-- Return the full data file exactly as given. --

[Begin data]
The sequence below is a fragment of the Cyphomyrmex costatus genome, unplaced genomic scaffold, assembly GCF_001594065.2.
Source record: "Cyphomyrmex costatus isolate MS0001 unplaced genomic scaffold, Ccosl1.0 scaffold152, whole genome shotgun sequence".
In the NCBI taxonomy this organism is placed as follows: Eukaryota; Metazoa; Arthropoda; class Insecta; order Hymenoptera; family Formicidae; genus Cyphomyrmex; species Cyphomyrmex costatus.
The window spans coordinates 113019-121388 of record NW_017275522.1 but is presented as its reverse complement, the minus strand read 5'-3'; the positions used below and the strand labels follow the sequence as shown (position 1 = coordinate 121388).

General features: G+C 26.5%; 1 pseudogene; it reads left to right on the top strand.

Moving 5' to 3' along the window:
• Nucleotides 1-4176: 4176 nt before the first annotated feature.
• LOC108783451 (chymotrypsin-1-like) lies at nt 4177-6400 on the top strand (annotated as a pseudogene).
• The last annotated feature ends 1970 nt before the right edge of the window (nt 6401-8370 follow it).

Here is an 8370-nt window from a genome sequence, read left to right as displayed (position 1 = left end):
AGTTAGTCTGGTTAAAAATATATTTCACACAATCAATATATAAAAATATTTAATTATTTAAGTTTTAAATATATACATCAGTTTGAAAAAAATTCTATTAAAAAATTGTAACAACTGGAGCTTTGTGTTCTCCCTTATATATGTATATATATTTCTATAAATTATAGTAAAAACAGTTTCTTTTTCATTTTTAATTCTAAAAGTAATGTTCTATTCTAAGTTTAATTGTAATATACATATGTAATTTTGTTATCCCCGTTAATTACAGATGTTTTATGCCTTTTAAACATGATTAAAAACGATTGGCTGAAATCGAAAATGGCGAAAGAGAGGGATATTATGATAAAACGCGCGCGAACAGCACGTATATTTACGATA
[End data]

The sequence below is a fragment of the Cyphomyrmex costatus genome, unplaced genomic scaffold, assembly GCF_001594065.2.
Source record: "Cyphomyrmex costatus isolate MS0001 unplaced genomic scaffold, Ccosl1.0 scaffold152, whole genome shotgun sequence".
In the NCBI taxonomy this organism is placed as follows: Eukaryota; Metazoa; Arthropoda; class Insecta; order Hymenoptera; family Formicidae; genus Cyphomyrmex; species Cyphomyrmex costatus.
The window spans coordinates 113019-121388 of record NW_017275522.1 but is presented as its reverse complement, the minus strand read 5'-3'; the positions used below and the strand labels follow the sequence as shown (position 1 = coordinate 121388).

General features: G+C 26.5%; 1 pseudogene; it reads left to right on the top strand.

Moving 5' to 3' along the window:
• Nucleotides 1-4176: 4176 nt before the first annotated feature.
• LOC108783451 (chymotrypsin-1-like) lies at nt 4177-6400 on the top strand (annotated as a pseudogene).
• The last annotated feature ends 1970 nt before the right edge of the window (nt 6401-8370 follow it).

Here is an 8370-nt window from a genome sequence, read left to right as displayed (position 1 = left end):
AGTTAGTCTGGTTAAAAATATATTTCACACAATCAATATATAAAAATATTTAATTATTTAAGTTTTAAATATATACATCAGTTTGAAAAAAATTCTATTAAAAAATTGTAACAACTGGAGCTTTGTGTTCTCCCTTATATATGTATATATATTTCTATAAATTATAGTAAAAACAGTTTCTTTTTCATTTTTAATTCTAAAAGTAATGTTCTATTCTAAGTTTAATTGTAATATACATATGTAATTTTGTTATCCCCGTTAATTACAGATGTTTTATGCCTTTTAAACATGATTAAAAACGATTGGCTGAAATCGAAAATGGCGAAAGAGAGGGATATTATGATAAAACGCGCGCGAACAGCACGTATATTTACGATA